Preview information available:
InEarz IE-P250 custom in-ear monitor
Minerva Mi-Artist Pro & Mi-Performer Pro custom in-ear monitors
Perfect Seal Fusion 11 coming soon
Lear LCM BD4.2 coming soon
Hidition Viento-R coming soon
I am currently quite backlogged with the sheer number of review units I have as well as my time being divided among different tasks, so I have decided to write some brief summaries of the custom in-ear monitors I have received but not yet reviewed. Make sure you take the previews with a grain of salt, as the true findings come from comparison listening as well as finding good and bad source matching. Please ask your questions in the comments below.
See the custom in-ear monitors review list for previously reviewed products
The InEarz IE-P250 is an affordable dual-driver custom in-ear monitor made in the US for $295. The sound is balanced with a slightly mid-forward presentation that is never offensive and offers quite good performance for the price. While extension on both ends isn’t the greatest, it still has a very pleasant sound that would be expected of a top performer in this price range. It is easy for me to listen to the P250 for extended periods of time, which I can’t say for all my lower cost CIEMs due to my snobby ears that are used to the higher end products :). I still have yet to compare it with the vast majority of my lower cost (sub-$500) collection, but I am expecting very good performance from what I have heard.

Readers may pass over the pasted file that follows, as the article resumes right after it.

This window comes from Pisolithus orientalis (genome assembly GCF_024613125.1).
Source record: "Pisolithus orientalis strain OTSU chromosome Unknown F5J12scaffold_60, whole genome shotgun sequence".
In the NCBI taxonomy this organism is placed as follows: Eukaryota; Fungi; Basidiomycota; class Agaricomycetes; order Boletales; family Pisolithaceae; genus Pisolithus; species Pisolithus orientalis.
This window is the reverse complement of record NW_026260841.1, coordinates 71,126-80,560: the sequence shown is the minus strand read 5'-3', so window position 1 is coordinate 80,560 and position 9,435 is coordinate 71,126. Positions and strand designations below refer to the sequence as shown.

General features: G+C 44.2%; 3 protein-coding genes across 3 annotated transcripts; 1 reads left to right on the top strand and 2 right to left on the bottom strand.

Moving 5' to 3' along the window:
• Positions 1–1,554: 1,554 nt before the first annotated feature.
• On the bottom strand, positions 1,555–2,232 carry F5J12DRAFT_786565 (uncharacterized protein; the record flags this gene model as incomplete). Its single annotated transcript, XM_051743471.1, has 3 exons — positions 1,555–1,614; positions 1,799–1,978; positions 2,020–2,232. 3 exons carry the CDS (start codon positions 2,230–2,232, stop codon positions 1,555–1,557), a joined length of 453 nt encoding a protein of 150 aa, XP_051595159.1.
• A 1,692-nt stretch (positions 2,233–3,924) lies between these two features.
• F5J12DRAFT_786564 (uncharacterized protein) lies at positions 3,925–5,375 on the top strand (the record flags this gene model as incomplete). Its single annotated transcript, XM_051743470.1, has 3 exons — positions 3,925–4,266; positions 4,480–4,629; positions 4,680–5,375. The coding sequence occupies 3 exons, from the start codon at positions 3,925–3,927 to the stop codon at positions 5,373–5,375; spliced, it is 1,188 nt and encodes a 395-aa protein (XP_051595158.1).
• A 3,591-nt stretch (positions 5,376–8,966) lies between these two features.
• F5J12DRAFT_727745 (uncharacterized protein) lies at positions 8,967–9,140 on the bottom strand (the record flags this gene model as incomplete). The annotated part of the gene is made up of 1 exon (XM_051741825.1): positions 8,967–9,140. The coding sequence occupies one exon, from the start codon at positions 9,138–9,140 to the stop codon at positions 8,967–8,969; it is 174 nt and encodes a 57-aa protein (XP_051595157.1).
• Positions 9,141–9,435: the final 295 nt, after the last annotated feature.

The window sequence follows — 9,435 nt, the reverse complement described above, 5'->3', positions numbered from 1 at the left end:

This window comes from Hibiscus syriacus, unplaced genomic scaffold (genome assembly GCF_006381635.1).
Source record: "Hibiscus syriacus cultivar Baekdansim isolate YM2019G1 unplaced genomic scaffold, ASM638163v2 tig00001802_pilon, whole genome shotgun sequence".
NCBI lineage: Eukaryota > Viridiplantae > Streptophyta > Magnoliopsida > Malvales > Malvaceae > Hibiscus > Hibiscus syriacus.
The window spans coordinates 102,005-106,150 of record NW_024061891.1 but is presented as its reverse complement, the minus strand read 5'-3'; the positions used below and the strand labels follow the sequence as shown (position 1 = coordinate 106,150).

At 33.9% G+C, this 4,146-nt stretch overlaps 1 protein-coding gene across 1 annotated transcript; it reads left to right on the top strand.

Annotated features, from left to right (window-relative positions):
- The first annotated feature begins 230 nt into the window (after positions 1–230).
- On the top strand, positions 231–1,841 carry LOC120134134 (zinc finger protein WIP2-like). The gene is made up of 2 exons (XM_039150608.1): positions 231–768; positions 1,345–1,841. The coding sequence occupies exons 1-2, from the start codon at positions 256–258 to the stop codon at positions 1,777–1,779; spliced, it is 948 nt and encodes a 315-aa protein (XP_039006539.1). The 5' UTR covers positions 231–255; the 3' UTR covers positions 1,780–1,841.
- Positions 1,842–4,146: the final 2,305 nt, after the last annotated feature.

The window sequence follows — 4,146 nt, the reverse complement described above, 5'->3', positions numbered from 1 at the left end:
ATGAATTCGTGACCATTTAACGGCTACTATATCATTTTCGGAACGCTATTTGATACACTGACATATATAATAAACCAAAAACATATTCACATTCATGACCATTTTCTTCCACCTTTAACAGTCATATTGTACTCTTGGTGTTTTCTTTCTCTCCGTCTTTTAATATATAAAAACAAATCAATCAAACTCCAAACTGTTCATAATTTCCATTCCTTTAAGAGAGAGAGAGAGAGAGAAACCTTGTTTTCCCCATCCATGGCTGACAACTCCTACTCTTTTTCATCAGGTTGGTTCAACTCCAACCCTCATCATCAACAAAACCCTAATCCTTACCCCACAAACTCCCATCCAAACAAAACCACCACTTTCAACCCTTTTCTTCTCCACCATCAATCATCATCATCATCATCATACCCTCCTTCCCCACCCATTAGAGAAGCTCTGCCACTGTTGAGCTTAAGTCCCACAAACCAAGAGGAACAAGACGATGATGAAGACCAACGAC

Minerva Mi-Artist Pro & Mi-Performer Pro: Minerva has been making hearing related products for over half a century and got into the CIEM game several years ago with the Mi-3. They recently updated their lineup, replacing previous CIEM products with the Mi-Artist Pro and Mi-Performer Pro. The Artist Pro is a dual driver in an acrylic shell with detachable cable while the Performer Pro is uses the same dual balanced armature driver housed in silicone. The cables are different, but both nice.
As far as fit goes, the Mi-Artist Pro acrylic shell is the tightest fitting acrylic shell I have that doesn’t cause pain or discomfort, except when removing. This CIEM does best with a push-in insertion method vs. a twist-in, and especially during the removal. The Performer Pro also fits snugly, but isn’t quite as tight.
Sonically, they are quite different than the Mi-3, with a more forward overall presentation and a good deal more bass capability. The Artist Pro and Performer Pro share a mid-forward presentation, but the Mi-Performer Pro outperforms the Mi-Artist Pro in bass extension and capability while the Mi-Artist Pro has better dynamics, treble extension, and treble quality. The Performer Pro midrange is more forward and also resolves more detail than the acrylic shelled Artist Pro.